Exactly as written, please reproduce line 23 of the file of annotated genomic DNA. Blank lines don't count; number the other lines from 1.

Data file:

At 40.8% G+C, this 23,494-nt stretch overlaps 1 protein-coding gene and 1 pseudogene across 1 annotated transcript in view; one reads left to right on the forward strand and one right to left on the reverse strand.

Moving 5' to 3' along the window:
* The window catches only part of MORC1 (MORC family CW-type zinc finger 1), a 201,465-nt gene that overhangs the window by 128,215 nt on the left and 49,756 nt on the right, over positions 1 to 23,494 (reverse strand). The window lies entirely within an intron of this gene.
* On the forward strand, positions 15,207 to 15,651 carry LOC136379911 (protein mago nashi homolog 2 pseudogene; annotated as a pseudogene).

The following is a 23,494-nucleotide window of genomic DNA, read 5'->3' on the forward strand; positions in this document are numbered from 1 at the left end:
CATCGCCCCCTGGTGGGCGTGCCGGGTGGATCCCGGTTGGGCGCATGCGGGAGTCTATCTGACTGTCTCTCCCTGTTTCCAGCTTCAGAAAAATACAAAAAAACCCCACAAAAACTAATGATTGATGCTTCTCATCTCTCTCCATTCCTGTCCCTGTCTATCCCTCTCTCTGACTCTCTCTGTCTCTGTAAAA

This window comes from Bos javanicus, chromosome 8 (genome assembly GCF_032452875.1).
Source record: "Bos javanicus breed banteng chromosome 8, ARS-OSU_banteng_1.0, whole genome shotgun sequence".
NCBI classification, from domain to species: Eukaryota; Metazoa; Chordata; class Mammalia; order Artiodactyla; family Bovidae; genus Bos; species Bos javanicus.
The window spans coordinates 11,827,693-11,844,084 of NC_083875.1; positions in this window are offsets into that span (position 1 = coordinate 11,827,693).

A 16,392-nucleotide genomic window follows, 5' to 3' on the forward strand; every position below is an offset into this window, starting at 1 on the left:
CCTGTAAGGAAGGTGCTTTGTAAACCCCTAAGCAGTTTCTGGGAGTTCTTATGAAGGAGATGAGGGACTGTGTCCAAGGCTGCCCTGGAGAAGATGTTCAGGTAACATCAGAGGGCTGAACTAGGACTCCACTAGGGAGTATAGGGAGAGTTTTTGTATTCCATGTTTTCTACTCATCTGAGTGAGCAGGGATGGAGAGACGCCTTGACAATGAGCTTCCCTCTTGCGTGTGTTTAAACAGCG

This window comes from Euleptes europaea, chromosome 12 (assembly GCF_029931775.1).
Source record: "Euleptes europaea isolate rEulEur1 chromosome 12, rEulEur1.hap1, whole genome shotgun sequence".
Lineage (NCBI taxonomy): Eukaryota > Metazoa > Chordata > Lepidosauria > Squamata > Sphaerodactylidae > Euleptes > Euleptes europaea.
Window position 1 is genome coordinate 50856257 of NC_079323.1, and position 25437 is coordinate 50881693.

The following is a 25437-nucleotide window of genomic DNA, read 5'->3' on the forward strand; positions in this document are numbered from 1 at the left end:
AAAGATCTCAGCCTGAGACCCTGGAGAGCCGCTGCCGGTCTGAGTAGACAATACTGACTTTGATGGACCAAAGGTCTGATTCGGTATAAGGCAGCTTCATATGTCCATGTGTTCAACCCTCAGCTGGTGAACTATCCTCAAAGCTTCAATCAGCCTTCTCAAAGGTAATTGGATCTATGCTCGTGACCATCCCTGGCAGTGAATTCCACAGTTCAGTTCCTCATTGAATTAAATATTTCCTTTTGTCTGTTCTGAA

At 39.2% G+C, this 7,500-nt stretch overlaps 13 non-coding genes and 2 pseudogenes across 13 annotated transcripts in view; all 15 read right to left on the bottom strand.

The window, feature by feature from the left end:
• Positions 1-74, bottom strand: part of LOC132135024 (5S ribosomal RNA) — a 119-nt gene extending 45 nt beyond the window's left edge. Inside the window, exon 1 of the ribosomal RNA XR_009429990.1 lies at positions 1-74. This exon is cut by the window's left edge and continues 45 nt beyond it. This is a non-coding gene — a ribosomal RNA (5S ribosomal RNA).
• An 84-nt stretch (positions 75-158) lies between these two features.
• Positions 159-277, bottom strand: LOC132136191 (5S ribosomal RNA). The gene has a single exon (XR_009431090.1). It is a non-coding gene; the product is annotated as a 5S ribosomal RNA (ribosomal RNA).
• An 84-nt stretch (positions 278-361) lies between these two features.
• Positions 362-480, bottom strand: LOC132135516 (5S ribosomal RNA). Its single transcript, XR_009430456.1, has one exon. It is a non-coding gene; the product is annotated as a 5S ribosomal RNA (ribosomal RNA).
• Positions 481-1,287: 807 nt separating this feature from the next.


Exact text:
• Positions 159-277, bottom strand: LOC132136191 (5S ribosomal RNA). The gene has a single exon (XR_009431090.1). It is a non-coding gene; the product is annotated as a 5S ribosomal RNA (ribosomal RNA).